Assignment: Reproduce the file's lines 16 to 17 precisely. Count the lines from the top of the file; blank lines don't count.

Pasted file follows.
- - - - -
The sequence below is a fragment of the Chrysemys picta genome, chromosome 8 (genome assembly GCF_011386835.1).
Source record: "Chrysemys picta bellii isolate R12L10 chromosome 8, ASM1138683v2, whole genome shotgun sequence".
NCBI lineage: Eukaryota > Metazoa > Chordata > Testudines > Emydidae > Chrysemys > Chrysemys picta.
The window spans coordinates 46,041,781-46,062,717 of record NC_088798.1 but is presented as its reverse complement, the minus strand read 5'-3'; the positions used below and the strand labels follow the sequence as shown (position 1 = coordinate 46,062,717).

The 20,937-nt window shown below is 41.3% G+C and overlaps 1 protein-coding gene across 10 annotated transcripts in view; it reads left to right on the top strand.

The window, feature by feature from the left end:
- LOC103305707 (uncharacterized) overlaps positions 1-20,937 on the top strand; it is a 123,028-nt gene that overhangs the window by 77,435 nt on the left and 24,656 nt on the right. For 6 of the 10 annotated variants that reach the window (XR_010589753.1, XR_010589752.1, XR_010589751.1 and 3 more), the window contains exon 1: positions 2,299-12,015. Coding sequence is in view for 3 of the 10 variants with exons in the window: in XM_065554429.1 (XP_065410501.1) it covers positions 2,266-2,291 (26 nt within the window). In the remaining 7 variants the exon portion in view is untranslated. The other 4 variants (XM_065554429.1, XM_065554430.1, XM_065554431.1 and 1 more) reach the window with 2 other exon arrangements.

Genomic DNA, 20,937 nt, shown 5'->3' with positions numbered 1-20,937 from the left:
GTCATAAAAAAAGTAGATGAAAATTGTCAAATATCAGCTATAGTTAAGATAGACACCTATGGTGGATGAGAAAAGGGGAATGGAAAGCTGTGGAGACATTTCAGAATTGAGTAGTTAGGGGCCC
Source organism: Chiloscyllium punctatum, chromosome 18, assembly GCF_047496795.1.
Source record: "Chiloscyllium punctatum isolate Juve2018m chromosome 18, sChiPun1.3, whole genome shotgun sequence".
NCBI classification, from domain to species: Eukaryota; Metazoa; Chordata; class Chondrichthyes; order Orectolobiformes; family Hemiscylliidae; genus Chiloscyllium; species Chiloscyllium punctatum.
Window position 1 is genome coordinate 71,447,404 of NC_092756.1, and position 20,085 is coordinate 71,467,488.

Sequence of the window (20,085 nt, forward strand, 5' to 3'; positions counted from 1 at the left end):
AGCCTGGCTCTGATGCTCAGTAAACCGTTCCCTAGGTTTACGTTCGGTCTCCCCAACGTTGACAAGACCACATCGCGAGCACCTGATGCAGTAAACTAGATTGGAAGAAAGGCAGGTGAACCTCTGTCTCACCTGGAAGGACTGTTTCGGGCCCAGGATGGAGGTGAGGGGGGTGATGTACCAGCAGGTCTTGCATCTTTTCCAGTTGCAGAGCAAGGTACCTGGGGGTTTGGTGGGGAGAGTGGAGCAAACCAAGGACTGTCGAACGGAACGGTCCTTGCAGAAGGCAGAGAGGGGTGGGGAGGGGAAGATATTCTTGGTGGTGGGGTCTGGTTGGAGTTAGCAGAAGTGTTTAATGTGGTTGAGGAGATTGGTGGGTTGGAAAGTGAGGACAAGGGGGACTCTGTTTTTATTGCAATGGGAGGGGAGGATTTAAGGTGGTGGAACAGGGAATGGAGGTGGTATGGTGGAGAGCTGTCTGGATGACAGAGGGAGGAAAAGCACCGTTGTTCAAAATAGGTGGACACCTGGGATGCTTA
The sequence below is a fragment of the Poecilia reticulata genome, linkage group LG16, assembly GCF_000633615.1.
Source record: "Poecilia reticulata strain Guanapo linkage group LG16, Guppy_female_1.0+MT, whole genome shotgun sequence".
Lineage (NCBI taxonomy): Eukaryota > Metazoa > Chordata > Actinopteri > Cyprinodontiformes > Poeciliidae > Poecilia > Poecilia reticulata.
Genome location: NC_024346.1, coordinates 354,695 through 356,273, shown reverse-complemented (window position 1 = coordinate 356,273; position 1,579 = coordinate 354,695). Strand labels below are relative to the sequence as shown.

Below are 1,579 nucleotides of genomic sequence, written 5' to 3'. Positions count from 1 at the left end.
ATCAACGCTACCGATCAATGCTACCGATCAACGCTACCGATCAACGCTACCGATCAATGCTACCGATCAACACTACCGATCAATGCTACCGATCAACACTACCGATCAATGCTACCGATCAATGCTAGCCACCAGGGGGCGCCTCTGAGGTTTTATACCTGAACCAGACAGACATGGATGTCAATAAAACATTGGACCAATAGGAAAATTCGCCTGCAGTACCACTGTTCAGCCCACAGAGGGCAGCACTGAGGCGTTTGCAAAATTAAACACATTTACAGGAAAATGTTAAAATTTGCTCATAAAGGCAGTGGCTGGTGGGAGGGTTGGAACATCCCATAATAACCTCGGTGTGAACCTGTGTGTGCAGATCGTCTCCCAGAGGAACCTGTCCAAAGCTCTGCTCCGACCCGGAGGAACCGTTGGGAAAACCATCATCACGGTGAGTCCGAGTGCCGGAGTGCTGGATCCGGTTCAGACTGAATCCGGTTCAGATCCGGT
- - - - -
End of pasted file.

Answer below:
The sequence below is a fragment of the Poecilia reticulata genome, linkage group LG16, assembly GCF_000633615.1.
Source record: "Poecilia reticulata strain Guanapo linkage group LG16, Guppy_female_1.0+MT, whole genome shotgun sequence".